Expecting mothers must do a lot of preparation, but nothing can prepare them for pregnancy discrimination in the workplace. This type of discrimination occurs when a worker is adversely affected based solely on the condition of their pregnancy, intention to be pregnant, or any health issues before or after their pregnancy.
Congress added a Pregnancy Discrimination Act to the Civil Rights Act of 1964, giving pregnant people protection from discriminatory acts, and pregnant employees should be treated the same as non-pregnant workers. Unfortunately, it still occurs frequently even to this day. Furthermore, a pregnant woman may have difficulty determining if they are being discriminated against. With all the challenges an expecting mother faces, it is important for them to look for signs in case their rights are being violated at work.
The Pregnancy Discrimination Act is to protect pregnant workers from being mistreated by their employers. Here are the following signs of discrimination between a pregnant employee and her employer:
- Before hiring. It is discrimination if an employer asks an applying worker whether they are pregnant or planning on becoming pregnant.
- After hiring. It is illegal for an employer to terminate a worker because of their pregnancy or their intentions for becoming pregnant. It is also discrimination for an employer to reassign a pregnant person or replace them, reduce their hours or their wages, or in any way inhibit a future promotion based on their pregnancy.
- Time off. An employer cannot pressure a pregnant worker to take time off or use sick days or PTO days. It is likely that the pregnant worker needs the money and cannot afford to take time off, especially weeks or months before their due date. Furthermore, an employer cannot punish a pregnant worker for using their PTO or sick days because of their pregnancy.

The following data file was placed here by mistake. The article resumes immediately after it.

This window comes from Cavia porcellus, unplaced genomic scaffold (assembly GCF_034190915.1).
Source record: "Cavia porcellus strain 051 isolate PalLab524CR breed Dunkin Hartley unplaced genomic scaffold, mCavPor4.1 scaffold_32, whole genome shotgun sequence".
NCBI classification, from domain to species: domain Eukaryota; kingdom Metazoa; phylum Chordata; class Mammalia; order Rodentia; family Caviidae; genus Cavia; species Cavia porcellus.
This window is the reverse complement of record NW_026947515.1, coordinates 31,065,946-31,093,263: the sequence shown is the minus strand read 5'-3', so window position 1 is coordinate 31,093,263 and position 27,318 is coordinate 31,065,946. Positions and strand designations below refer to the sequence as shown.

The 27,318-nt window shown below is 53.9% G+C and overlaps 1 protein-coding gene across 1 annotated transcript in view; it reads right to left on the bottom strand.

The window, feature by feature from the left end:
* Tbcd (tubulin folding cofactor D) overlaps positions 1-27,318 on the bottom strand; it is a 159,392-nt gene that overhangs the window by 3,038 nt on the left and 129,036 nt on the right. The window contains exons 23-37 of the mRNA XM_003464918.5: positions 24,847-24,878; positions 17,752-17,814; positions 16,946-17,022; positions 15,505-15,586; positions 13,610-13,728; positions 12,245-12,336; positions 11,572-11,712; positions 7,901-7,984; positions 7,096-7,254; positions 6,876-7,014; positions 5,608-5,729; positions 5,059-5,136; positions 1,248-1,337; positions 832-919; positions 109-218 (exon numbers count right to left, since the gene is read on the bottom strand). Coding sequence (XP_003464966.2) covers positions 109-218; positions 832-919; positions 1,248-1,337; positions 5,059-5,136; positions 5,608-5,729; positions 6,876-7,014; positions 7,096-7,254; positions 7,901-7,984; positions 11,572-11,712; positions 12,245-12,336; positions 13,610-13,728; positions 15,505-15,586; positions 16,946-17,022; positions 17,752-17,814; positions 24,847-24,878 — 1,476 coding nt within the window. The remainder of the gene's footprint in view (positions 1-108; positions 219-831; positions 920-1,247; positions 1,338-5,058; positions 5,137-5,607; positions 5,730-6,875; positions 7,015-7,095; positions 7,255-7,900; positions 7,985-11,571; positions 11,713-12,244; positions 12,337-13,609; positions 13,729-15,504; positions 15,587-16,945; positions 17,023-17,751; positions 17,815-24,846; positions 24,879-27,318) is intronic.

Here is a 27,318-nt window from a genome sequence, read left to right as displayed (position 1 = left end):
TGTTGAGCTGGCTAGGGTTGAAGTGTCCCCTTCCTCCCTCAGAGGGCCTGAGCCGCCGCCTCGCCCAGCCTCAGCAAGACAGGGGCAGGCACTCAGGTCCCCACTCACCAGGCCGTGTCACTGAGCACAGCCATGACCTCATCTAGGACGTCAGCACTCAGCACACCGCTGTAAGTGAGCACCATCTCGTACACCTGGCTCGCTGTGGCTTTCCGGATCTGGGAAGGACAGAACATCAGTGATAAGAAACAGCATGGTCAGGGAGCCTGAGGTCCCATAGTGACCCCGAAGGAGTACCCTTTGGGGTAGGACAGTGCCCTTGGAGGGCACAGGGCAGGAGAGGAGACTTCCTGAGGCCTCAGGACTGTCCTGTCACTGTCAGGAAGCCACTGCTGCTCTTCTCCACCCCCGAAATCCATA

- Accommodations. An employer must make accommodations for a pregnant worker and adhere to doctor’s orders. According to the Pregnancy Discrimination Act and the Americans with Disabilities Act (ADA), these accommodations must be reasonable and approved by both parties. These accommodations may include more rest breaks or providing a sitting area. Employers must also allow a place for a nursing worker to pump for breast milk in a room other than a bathroom. While on maternity leave, an employer must also communicate to their worker of any changes.
- Subtle signs. There are often subtle signs of discrimination between the pregnant worker and their employer. These may include an increase of criticism, withdrawing a raise, withholding a promotion, or delaying the advancement of one’s career based on their pregnancy. These subtle signs can likely be found as discrimination, particularly if another non-pregnant worker of the same position is not receiving the same treatment.
Any adverse situation in the workplace can be difficult, and a pregnant person facing harassment or discrimination should get help as soon as possible. Should any sign of discrimination occur, either subtle or obvious, it is best to discuss the situation with an employment lawyer right away to determine if the worker’s rights are violated.
Discrimination in the workplace occurs not only in an employer/employee relationship, but also among peers. Harassment and bullying are unfortunately common in the workplace and can likely occur because someone is pregnant. The pregnant worker is also protected in this circumstance, and their employer must listen to their complaints and concerns.
South Jersey Employment Lawyers at The Law Offices of Leo B. Dubler, III, LLC, Protect the Rights of Pregnant Workers
It may seem like an uphill battle when facing discrimination, especially while expecting a baby. Fortunately, all workers are legally protected from discrimination and harassment, although they may not know what protection they have or who to contact for guidance. If you are pregnant and believe you are being discriminated against, the South Jersey employment lawyers at The Law Offices of Leo B. Dubler, III, LLC, are here to help. Our experienced and knowledgeable lawyers will help build your case and protect your rights of employment. Call us today at 856-235-7075 or contact us online for a free consultation. With office locations in Mount Laurel and Atlantic City, New Jersey,